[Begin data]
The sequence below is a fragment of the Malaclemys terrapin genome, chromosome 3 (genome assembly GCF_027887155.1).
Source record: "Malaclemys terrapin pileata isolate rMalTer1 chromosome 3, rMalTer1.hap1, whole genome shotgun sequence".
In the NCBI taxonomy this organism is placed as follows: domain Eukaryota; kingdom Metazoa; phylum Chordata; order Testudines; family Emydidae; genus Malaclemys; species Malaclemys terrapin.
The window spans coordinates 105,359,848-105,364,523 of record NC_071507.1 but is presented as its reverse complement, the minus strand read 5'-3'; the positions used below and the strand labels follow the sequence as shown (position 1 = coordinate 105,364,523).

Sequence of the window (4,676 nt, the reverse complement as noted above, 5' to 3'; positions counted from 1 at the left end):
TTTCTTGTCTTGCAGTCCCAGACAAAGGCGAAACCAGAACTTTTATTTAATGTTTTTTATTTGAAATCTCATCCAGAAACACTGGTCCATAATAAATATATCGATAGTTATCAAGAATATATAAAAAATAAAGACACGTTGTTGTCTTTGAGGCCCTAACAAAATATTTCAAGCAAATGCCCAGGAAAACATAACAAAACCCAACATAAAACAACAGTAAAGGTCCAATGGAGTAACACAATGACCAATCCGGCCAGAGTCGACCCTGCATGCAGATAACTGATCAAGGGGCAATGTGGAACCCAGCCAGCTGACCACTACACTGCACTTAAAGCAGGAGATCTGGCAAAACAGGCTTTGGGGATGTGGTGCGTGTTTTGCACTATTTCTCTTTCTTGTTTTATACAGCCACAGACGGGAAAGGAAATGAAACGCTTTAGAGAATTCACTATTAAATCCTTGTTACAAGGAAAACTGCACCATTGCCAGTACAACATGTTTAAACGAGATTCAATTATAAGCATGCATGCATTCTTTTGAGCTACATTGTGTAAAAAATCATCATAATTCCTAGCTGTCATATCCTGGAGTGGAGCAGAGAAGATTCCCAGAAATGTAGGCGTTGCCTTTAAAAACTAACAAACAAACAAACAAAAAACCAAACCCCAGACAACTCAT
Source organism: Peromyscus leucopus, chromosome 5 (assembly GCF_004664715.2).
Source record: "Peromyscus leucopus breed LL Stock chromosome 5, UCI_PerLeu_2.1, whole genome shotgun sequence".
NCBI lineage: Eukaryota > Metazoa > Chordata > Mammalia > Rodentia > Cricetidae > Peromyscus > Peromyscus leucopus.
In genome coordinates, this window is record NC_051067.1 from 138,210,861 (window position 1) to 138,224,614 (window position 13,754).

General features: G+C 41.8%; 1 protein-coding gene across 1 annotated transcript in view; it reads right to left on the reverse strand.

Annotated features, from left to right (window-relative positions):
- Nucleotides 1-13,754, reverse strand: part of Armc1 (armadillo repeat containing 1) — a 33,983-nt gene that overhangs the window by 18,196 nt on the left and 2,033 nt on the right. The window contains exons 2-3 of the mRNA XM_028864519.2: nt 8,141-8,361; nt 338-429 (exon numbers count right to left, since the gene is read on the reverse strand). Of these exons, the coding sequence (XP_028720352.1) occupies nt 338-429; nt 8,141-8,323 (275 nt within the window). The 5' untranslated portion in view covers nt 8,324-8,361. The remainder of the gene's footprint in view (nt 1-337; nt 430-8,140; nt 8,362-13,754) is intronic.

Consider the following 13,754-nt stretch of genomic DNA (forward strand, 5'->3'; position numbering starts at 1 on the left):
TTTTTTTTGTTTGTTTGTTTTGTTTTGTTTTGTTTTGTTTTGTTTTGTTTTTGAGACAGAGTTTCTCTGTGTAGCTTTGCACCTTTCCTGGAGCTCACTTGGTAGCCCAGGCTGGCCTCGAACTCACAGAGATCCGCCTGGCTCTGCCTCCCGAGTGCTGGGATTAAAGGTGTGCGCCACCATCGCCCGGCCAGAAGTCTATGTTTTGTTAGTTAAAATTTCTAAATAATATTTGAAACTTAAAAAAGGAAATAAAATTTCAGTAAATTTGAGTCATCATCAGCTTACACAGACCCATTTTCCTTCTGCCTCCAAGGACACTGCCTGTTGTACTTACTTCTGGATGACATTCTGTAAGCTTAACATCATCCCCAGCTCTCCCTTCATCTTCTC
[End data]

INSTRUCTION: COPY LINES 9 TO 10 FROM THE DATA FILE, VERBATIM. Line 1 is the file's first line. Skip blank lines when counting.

NCBI lineage: Eukaryota > Metazoa > Chordata > Mammalia > Rodentia > Cricetidae > Peromyscus > Peromyscus leucopus.
In genome coordinates, this window is record NC_051067.1 from 138,210,861 (window position 1) to 138,224,614 (window position 13,754).